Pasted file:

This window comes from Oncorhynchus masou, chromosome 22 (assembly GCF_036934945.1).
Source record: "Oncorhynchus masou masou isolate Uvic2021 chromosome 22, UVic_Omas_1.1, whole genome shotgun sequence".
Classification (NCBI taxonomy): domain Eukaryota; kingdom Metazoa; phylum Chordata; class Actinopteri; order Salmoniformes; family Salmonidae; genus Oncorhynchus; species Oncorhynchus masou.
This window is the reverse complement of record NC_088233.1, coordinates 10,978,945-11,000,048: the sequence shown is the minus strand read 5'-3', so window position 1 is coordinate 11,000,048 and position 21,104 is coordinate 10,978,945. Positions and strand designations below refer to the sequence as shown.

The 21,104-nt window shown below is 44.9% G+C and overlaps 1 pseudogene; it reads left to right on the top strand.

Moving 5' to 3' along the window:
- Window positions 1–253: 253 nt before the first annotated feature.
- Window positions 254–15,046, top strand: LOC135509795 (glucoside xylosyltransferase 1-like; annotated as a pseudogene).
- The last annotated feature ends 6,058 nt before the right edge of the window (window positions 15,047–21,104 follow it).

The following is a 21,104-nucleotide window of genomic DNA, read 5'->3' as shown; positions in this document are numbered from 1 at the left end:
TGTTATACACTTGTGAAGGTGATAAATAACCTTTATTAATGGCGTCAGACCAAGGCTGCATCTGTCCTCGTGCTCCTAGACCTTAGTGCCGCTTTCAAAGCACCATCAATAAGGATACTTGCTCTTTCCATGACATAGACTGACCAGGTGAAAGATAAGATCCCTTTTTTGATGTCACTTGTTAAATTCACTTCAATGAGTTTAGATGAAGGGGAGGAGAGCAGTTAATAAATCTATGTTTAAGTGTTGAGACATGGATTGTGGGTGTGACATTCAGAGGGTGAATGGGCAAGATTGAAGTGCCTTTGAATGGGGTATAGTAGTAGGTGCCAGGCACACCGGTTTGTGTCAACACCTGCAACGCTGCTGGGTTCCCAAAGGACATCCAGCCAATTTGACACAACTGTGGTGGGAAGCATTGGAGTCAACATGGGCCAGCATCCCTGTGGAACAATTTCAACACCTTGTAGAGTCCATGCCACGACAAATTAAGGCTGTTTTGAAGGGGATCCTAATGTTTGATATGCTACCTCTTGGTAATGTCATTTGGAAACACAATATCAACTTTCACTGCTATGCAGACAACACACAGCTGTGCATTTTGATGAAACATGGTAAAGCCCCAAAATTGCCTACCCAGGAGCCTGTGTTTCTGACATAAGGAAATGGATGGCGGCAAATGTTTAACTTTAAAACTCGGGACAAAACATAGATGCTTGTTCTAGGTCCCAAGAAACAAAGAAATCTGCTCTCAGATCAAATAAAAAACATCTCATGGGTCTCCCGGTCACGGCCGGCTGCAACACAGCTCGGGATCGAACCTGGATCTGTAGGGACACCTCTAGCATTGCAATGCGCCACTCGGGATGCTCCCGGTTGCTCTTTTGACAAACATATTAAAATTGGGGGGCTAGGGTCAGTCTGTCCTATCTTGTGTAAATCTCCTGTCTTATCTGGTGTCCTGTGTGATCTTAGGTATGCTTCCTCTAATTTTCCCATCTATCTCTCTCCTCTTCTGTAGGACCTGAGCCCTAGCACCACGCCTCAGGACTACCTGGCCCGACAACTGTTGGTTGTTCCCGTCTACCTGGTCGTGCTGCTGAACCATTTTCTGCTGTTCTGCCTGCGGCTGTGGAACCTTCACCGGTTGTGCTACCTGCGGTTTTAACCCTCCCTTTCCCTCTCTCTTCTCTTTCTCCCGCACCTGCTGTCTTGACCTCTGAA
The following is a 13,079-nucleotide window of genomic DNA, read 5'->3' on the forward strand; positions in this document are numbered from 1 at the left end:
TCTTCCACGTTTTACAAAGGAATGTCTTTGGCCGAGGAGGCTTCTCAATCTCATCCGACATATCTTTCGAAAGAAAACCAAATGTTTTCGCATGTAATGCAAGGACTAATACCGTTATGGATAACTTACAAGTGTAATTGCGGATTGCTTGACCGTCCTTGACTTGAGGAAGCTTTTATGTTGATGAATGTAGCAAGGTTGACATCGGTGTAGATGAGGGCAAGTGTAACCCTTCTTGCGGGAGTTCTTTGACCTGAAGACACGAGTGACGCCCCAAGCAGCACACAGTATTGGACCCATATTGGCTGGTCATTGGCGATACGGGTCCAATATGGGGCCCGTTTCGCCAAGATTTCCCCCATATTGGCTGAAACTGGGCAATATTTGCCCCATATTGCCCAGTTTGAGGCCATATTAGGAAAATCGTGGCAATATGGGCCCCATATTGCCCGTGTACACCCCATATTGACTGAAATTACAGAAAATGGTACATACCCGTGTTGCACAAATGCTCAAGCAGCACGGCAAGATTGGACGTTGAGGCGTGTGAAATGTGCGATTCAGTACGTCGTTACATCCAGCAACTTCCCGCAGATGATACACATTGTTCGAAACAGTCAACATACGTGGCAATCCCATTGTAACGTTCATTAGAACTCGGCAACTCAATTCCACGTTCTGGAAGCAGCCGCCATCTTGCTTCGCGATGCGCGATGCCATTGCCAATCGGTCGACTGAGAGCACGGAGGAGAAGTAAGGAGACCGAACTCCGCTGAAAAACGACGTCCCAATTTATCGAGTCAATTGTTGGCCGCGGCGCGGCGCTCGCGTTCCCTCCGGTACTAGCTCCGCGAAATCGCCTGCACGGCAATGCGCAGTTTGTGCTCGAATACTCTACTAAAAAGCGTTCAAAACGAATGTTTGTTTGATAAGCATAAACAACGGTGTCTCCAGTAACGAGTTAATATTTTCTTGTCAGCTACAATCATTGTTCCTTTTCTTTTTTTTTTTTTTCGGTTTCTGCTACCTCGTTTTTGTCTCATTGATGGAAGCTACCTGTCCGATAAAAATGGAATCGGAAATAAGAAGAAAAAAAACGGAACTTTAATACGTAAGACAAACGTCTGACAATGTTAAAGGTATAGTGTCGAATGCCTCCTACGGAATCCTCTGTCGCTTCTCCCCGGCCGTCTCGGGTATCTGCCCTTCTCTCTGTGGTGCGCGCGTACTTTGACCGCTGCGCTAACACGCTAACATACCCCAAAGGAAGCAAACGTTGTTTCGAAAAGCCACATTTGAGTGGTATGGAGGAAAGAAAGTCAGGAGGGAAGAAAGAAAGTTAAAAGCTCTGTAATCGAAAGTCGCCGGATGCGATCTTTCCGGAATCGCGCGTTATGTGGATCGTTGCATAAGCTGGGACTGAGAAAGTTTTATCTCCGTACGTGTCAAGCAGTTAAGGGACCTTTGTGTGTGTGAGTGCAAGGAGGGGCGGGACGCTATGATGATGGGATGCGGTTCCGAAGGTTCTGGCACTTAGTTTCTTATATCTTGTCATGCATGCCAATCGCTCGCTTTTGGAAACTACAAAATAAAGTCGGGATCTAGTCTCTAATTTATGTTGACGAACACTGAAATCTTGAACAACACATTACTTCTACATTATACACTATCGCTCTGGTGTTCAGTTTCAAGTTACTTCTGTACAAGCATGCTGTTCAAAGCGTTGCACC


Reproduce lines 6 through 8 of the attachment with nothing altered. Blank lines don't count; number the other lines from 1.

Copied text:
Moving 5' to 3' along the window:
- Window positions 1–253: 253 nt before the first annotated feature.
- Window positions 254–15,046, top strand: LOC135509795 (glucoside xylosyltransferase 1-like; annotated as a pseudogene).